Early FJ40 wiper motor restoration

65swb45

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Sorry I didn’t get back to you! I made a note, but the note got lost!😛
This retirement stuff is hard work!
 
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Body filler

Here are some shots after surface prep. Notice the pitting on the slave unit cover and rotor cover. This will stick out like a sore thumb if you went straight to paint.

Solution: body filler (aka Bondo)
Side note: Bondo is a trade name for a type of body filler, and it not great to work with in my opinion. It is cheap, but it doesn't let you "feather" as well as other products. When I say feather, I mean sanding the edges of the filler down so you cannot see the transition from metal to filled area in the final paint job.

For larger jobs like auto body, I have used it successfully in the past as a first, "rough" layer. I will then comes back and add over it with a much higher quality product like Icing or All Metal. You can feather that stuff down to what fews like single atom thickness. This stuff is $$$, so it is not for large areas but it is perfect for this!

See the before and after of the pitted areas filled with Icing.

Note on mixing filler: All fillers I have worked with require mixing with a hardener right before use. Icing is white and is mixed with a dark blue hardener. How much to add is something you have to get the hang of, but I would shoot for the light blue color shown here. Remember: once the hardener is in there the clock is ticking. On a hot day, you probably have 30 seconds to put it where you want. Once the filler starts getting hard to spread you are done. MIX ONLY WHAT YOU CAN SPREAD IN 30 SECONDS, or you will waste a ton of filler.

Note on adding filler: Don't try to be an artist when applying this stuff, especially if you have to fill in a larger divot. Glob it on, push it into crevices, get rid of as much excess as you can (because you will be sanding a ton otherwise), and leave it.
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driveunitbefore.jpg
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Before and After Icing and sanding

Once the Icing sets up, you can sand everything down. Start around 100 grit and finish with 200-300 grit. You can see how the pitting is filled in in these shots.
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Now is the time for primer!

Before primer, put on clean gloves and thoroughly clean the surface to get rid of any grease. I use surface prep spray.

I use sandable primer, or filler primer. You can use what's known as a self-etching primer (supposed to be good for rusty parts), but I have heard conflicting opinions on that. The etching is done by an acid, so I am wondering about the long-term wisdom of leaving an acidic primer on your pieces. If you cleaned the parts properly, there should be minimal rust left anyway.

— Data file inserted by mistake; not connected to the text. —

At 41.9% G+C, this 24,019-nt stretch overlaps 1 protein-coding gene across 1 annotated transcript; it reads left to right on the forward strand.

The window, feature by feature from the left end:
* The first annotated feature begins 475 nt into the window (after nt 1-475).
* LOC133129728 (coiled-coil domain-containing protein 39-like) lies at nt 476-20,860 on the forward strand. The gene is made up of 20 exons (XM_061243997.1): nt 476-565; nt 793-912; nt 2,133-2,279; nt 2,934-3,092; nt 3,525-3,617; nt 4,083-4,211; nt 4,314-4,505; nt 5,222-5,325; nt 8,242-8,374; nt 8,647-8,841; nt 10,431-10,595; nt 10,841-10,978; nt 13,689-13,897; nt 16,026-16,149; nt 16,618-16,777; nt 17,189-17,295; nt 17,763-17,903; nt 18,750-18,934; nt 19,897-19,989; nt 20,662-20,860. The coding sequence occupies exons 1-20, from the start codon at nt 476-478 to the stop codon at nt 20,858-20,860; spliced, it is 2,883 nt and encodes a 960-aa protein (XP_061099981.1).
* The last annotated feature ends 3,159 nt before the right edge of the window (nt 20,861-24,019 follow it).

Filler primer is thicker than other primers. It will allow you to fill in small imperfections that are left behind by the sanding process. The key word here is small. It is not body filler. It will not make up for crappy surface prep, but it will help hide small sanding sins.

General rules for using spray cans:
1. Work in areas with plenty of light. Sun is best if you don't have a spray booth. Sunlight will allow you to see EXACTLY what the surface will look like. It exposes all sorts of imperfections you won't catch in crappy shop light.
2. MULTIPLE LIGHT COATS. You will be excited to start painting, and will want to start seeing results quickly. Spray paints are carried by a volatile solvent/propellant that evaporates from the surface of the piece, leaving behind the paint. If you glob on a crap ton at a time, the lower layers cannot dry effectively and will lead to a crappy final surface. Lay a light coat, then walk away. The bottle should tell you how long to wait between coats.
3. Nozzle distance. The bottle should not be too far or too close to the piece. Too far, and the solvent will dry mid-stream and will not adhere properly to the surface. Too close, and you will get runs. Runs happen when paint is applied too thick.
4. If you get a run, drip, or spot, let it dry thoroughly and sand it down. There is no saving it at this point.
5. Temperature and humidity. This is a big one. Painting in humid conditions (usually above 65% humidity or so) is the quickest way to get a terrible finish. Temperature should be below and above the range on the bottle. If it is colder where you are, you should put the bottle of paint in a can of warm water before you use it.
6. Shake the crap out of the bottle before you use it for around a minute.
7. Between applications, briefly invert the can and spray to clear the nozzle. This lets the propellant clear out the paint so it can't dry in the nozzle.
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I let the primer dry for a solid day, although this is probably not necessary.

From experience, sanding wet primer won't work and you will have to start all over anyway.
Here you can see some areas that needed sanding before paint. No big deal. Hit it with 220 to knock down the rougher surfaces and get rid of any bumps.
needtosandprimer.jpg
maindriversandable.jpg
 
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Removing the rotor cover reveals no obvious damage to the rotor or stator. Someone please correct me if I'm wrong, but in this case the stator would be the metal housing and permanent magnets mounted inside. There is also a race (yellow circle) in the top for one end of the rotor (red circle).

The rotor contains the windings and copper contacts for the brushes (purple arrow).